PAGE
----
A few plays player, because Casher had denied the touchdown, Clemson was forced to snap the ball again to try for a touchdown. But snap went wrong for Clemson. Very wrong. 23 yards, over the quarterback's head, to be exact. Clemson would miss the resulting field goal.
And so it went several times on the night, with Clemson making some great catches and FSU refusing to simply give up on the drive and allow the TD.
After the game, Clemson coach Dabo Swinney echoed those sentiments.
"I want to congratulate Florida State. What a great fight by their team. A great fight. They didn't quit, their backs were up against the wall many times, and they never quit," Swinney said. "I have great respect for a great competitor. I really do. Those guys competed. They had a lot of adversity, but they hung in there and fought, but great teams find a way to win."
Florida State is typically excellent in the kicking game, and that continued Saturday night. Roberto Aguayo was perfect from 50 yards. And his kickoffs were excellent, as well. His four kicks were extremely well executed, and Clemson started drives on an average at their own 21 -- 4 yards better each time than the Tigers would have had FSU simply kicked the ball through the end zone.
Clemson, on the other hand, missed two field goals -- of 23 and 40 yards. If either are made, it's certainly possible that the Tiger would have won the game. FSU didn't block them, and they are simply errors by Clemson's field goal unit.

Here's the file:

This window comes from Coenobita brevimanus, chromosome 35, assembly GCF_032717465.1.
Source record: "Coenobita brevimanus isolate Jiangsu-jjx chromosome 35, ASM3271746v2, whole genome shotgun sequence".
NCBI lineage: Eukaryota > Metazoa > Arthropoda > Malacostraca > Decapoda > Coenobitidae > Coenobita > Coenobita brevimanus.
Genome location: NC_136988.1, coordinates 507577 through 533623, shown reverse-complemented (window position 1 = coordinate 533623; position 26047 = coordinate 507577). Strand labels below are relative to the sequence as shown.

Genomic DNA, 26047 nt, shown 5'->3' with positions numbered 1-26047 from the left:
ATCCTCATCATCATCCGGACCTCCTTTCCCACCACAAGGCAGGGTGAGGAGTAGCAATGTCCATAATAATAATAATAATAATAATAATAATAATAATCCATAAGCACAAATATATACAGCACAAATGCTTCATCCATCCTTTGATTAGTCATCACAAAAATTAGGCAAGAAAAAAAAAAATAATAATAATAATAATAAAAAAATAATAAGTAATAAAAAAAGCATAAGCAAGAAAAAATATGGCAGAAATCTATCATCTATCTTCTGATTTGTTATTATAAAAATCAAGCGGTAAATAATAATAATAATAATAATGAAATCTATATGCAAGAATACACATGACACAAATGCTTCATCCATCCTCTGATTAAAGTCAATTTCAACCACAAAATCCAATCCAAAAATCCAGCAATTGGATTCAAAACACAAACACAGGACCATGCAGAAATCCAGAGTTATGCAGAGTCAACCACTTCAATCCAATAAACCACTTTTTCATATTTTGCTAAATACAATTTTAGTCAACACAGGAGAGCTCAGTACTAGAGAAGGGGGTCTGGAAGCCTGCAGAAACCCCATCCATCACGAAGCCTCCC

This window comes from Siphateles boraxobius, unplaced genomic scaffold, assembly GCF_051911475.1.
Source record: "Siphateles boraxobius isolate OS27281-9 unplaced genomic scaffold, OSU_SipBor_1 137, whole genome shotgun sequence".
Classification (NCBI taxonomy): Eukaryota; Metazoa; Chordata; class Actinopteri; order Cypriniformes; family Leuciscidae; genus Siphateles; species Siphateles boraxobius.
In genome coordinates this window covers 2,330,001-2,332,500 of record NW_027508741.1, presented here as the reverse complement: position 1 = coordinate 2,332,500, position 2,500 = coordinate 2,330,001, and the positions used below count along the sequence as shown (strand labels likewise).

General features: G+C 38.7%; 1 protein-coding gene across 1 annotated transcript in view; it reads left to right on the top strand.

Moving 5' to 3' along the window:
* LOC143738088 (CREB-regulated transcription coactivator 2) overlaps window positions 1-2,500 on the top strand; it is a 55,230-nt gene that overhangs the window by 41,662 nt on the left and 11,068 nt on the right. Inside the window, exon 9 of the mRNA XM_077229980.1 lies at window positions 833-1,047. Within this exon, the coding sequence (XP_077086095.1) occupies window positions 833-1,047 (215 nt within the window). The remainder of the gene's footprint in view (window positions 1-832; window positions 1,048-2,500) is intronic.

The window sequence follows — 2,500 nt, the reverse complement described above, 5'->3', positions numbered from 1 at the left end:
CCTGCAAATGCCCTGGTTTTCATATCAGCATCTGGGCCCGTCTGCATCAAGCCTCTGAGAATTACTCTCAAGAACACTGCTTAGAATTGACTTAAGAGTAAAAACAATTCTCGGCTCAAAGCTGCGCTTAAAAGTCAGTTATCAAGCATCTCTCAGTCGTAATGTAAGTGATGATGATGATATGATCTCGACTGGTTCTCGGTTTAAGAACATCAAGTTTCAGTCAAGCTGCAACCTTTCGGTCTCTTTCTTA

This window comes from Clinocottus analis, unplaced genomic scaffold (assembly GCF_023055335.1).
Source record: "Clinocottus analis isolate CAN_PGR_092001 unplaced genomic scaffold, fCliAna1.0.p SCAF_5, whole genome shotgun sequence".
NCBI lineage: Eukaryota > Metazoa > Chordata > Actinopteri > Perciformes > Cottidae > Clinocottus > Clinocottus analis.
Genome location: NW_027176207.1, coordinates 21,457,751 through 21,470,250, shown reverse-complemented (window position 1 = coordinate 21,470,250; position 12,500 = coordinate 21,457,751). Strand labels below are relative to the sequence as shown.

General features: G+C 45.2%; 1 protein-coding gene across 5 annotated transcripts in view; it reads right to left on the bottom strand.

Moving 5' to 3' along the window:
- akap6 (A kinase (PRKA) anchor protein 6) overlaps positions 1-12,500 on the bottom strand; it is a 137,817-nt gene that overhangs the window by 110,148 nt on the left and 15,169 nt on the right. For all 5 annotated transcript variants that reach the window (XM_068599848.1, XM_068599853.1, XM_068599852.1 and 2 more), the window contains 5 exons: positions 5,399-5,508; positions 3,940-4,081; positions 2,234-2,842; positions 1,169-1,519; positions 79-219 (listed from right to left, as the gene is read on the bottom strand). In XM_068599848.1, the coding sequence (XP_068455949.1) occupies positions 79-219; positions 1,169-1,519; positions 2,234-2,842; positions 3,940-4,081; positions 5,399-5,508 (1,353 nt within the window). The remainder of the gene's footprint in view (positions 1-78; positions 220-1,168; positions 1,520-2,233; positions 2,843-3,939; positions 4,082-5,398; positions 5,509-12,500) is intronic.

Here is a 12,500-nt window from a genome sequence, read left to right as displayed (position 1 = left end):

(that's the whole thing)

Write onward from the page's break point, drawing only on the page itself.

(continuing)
Punting, on the other hand, figured to be a huge advantage for Clemson, as punter Bradley Pinion is an excellent one, and throughout most of his career at Florida State, FSU's punter Cason Beatty has been a disaster.
But Beatty wasn't a disaster Saturday night. In a game in which he would be called upon a lot due to FSU's offensive struggles and Clemson's excellent defense, Beatty stepped up huge. He pinned Clemson inside its own 12, hit a 50-yarder with no return to flip the field, a 41-yarder with no return punting out of FSU's end zone, boomed a 43-yarder to again pin Clemson inside the 20 at its own 16, dropped a 41-yarder to Clemson's 4, and had one more stop inside Clemson's 20 for good measure.
On the night, Clemson did not have a single yard of punt return yardage. Because of Beatty, FSU did not have the field position deficit resulting from special teams that it has so often had with him punting.
I spoke with Beatty about his performance. He told me that it is tough to only have one punt a game, which sometimes happens with FSU's excellent offense. His goal was to just take what he does in practice and use it in the game. He also added that he could feel himself getting into a rhythm and trying to hit the same punt each time.